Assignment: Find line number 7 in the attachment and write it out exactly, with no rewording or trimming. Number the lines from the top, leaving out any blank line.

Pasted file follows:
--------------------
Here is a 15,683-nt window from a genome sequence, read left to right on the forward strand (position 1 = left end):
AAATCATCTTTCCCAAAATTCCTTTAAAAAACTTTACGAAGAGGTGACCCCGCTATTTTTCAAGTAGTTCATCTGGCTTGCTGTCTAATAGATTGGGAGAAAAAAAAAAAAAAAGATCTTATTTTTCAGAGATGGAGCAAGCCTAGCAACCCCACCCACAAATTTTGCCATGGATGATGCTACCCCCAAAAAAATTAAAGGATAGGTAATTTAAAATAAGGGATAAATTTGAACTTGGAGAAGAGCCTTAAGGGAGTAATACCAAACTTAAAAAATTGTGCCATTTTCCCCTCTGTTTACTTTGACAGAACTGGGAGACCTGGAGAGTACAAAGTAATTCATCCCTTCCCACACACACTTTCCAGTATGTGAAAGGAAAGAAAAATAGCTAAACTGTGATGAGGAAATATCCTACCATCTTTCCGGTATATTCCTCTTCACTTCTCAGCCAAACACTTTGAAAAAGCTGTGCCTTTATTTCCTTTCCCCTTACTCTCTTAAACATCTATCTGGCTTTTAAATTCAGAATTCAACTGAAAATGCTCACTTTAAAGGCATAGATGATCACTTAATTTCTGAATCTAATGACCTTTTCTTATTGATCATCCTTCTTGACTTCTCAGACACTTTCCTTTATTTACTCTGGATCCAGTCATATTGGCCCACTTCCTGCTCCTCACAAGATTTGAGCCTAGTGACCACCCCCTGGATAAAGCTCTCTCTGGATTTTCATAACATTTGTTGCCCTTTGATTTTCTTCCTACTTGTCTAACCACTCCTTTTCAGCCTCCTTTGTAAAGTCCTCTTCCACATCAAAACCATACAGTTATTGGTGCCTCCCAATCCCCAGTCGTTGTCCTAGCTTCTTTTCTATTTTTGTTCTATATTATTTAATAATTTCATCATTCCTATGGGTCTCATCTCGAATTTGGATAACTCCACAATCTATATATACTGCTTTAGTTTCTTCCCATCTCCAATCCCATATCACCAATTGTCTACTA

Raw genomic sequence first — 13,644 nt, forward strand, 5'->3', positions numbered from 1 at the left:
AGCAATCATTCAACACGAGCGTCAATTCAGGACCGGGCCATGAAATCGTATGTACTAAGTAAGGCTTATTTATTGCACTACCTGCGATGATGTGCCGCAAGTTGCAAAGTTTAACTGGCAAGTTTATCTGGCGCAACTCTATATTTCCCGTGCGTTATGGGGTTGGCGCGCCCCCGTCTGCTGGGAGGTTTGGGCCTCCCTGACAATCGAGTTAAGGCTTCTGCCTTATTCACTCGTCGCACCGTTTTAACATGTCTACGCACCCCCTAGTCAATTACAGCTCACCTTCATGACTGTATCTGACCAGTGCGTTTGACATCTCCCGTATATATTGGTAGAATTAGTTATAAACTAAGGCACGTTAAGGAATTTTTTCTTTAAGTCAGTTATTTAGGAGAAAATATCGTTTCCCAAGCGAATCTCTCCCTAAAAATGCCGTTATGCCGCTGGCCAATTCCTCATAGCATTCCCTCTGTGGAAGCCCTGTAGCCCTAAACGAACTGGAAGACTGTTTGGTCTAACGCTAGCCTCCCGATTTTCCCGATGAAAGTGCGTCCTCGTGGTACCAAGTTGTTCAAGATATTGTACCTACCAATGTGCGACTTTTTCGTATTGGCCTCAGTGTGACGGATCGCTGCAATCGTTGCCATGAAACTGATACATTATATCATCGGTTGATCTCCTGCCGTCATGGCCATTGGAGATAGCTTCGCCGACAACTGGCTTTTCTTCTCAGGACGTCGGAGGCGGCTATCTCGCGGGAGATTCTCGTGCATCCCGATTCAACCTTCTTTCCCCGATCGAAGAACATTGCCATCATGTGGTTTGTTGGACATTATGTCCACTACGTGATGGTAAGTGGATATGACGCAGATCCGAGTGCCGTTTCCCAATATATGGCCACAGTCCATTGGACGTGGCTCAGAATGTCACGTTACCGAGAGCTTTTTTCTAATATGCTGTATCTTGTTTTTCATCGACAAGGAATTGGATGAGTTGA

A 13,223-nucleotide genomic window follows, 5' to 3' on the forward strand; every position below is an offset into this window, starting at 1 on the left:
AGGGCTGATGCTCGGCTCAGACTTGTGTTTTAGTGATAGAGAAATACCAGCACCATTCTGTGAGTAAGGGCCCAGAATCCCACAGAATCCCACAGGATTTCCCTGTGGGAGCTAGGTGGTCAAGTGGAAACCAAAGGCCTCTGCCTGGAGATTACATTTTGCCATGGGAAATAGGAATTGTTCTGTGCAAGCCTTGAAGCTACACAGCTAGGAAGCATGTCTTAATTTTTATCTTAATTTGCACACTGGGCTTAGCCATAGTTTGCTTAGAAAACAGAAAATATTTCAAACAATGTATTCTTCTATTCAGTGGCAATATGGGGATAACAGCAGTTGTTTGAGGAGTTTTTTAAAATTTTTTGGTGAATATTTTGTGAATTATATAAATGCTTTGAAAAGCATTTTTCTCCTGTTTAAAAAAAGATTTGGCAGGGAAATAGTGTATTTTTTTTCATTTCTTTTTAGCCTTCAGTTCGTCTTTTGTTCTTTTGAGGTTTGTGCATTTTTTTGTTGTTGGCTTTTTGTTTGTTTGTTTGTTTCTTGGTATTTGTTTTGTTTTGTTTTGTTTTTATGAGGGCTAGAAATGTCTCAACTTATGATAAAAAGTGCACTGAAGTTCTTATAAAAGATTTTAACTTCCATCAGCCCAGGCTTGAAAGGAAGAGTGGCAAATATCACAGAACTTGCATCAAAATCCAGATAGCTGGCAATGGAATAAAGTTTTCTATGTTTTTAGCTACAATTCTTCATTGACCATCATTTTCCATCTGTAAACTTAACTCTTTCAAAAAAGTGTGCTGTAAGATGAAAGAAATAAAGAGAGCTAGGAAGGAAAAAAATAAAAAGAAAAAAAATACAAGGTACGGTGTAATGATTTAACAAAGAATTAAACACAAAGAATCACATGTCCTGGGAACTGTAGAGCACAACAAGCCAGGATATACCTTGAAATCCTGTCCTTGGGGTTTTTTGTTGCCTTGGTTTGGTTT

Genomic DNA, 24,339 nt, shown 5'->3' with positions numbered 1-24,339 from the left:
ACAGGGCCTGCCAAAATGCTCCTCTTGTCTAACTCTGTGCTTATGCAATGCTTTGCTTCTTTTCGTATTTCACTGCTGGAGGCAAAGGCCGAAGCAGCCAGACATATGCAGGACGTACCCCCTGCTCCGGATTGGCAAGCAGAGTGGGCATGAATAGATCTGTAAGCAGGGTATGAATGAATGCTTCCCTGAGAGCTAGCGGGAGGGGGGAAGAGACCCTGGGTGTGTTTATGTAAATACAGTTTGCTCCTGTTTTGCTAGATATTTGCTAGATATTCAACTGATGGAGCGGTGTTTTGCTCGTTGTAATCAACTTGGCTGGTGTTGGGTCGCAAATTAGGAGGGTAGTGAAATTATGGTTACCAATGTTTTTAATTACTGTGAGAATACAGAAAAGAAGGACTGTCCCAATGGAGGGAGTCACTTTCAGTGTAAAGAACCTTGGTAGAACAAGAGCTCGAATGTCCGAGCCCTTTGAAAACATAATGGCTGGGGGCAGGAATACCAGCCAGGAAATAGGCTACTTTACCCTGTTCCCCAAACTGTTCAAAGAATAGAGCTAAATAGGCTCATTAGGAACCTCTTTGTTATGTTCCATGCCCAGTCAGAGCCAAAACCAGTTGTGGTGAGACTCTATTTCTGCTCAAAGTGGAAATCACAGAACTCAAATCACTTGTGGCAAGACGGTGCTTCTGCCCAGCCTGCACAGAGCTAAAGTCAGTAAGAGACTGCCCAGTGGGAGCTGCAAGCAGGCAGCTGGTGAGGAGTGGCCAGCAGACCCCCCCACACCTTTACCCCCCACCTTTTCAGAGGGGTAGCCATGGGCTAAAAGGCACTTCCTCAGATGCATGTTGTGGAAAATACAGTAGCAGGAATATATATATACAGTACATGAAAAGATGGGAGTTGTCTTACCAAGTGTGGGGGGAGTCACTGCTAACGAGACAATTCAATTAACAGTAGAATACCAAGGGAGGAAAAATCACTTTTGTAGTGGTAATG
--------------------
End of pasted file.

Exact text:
Genomic DNA, 24,339 nt, shown 5'->3' with positions numbered 1-24,339 from the left: